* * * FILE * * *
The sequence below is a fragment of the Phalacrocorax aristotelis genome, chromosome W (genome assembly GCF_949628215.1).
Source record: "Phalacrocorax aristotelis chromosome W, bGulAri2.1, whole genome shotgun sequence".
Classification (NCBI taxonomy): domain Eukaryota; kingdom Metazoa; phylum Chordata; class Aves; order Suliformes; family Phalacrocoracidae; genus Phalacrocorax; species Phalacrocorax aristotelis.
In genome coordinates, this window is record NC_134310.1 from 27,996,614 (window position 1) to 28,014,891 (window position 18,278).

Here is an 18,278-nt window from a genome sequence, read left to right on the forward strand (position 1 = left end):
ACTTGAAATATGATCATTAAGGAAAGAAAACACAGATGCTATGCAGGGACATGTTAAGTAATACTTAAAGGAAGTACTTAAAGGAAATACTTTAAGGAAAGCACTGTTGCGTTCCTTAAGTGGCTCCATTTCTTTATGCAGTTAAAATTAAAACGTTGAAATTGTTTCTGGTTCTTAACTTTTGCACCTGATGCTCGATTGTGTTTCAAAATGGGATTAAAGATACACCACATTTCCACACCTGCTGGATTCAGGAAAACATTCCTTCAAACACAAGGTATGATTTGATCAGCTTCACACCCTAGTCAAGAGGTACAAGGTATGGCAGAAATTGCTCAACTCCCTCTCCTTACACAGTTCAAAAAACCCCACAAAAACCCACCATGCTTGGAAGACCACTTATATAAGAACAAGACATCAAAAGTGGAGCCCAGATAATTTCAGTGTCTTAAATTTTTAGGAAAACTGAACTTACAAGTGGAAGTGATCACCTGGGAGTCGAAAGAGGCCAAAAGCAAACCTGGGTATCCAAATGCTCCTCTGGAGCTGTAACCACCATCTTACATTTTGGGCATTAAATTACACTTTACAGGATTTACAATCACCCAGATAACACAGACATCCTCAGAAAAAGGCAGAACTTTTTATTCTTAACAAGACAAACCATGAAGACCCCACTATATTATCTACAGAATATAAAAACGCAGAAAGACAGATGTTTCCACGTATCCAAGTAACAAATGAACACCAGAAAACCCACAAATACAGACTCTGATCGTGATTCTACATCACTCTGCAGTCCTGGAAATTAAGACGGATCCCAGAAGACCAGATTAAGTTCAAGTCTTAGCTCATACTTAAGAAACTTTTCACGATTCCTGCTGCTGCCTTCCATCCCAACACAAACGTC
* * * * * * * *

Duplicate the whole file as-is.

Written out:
The sequence below is a fragment of the Phalacrocorax aristotelis genome, chromosome W (genome assembly GCF_949628215.1).
Source record: "Phalacrocorax aristotelis chromosome W, bGulAri2.1, whole genome shotgun sequence".
Classification (NCBI taxonomy): domain Eukaryota; kingdom Metazoa; phylum Chordata; class Aves; order Suliformes; family Phalacrocoracidae; genus Phalacrocorax; species Phalacrocorax aristotelis.
In genome coordinates, this window is record NC_134310.1 from 27,996,614 (window position 1) to 28,014,891 (window position 18,278).

Here is an 18,278-nt window from a genome sequence, read left to right on the forward strand (position 1 = left end):
ACTTGAAATATGATCATTAAGGAAAGAAAACACAGATGCTATGCAGGGACATGTTAAGTAATACTTAAAGGAAGTACTTAAAGGAAATACTTTAAGGAAAGCACTGTTGCGTTCCTTAAGTGGCTCCATTTCTTTATGCAGTTAAAATTAAAACGTTGAAATTGTTTCTGGTTCTTAACTTTTGCACCTGATGCTCGATTGTGTTTCAAAATGGGATTAAAGATACACCACATTTCCACACCTGCTGGATTCAGGAAAACATTCCTTCAAACACAAGGTATGATTTGATCAGCTTCACACCCTAGTCAAGAGGTACAAGGTATGGCAGAAATTGCTCAACTCCCTCTCCTTACACAGTTCAAAAAACCCCACAAAAACCCACCATGCTTGGAAGACCACTTATATAAGAACAAGACATCAAAAGTGGAGCCCAGATAATTTCAGTGTCTTAAATTTTTAGGAAAACTGAACTTACAAGTGGAAGTGATCACCTGGGAGTCGAAAGAGGCCAAAAGCAAACCTGGGTATCCAAATGCTCCTCTGGAGCTGTAACCACCATCTTACATTTTGGGCATTAAATTACACTTTACAGGATTTACAATCACCCAGATAACACAGACATCCTCAGAAAAAGGCAGAACTTTTTATTCTTAACAAGACAAACCATGAAGACCCCACTATATTATCTACAGAATATAAAAACGCAGAAAGACAGATGTTTCCACGTATCCAAGTAACAAATGAACACCAGAAAACCCACAAATACAGACTCTGATCGTGATTCTACATCACTCTGCAGTCCTGGAAATTAAGACGGATCCCAGAAGACCAGATTAAGTTCAAGTCTTAGCTCATACTTAAGAAACTTTTCACGATTCCTGCTGCTGCCTTCCATCCCAACACAAACGTC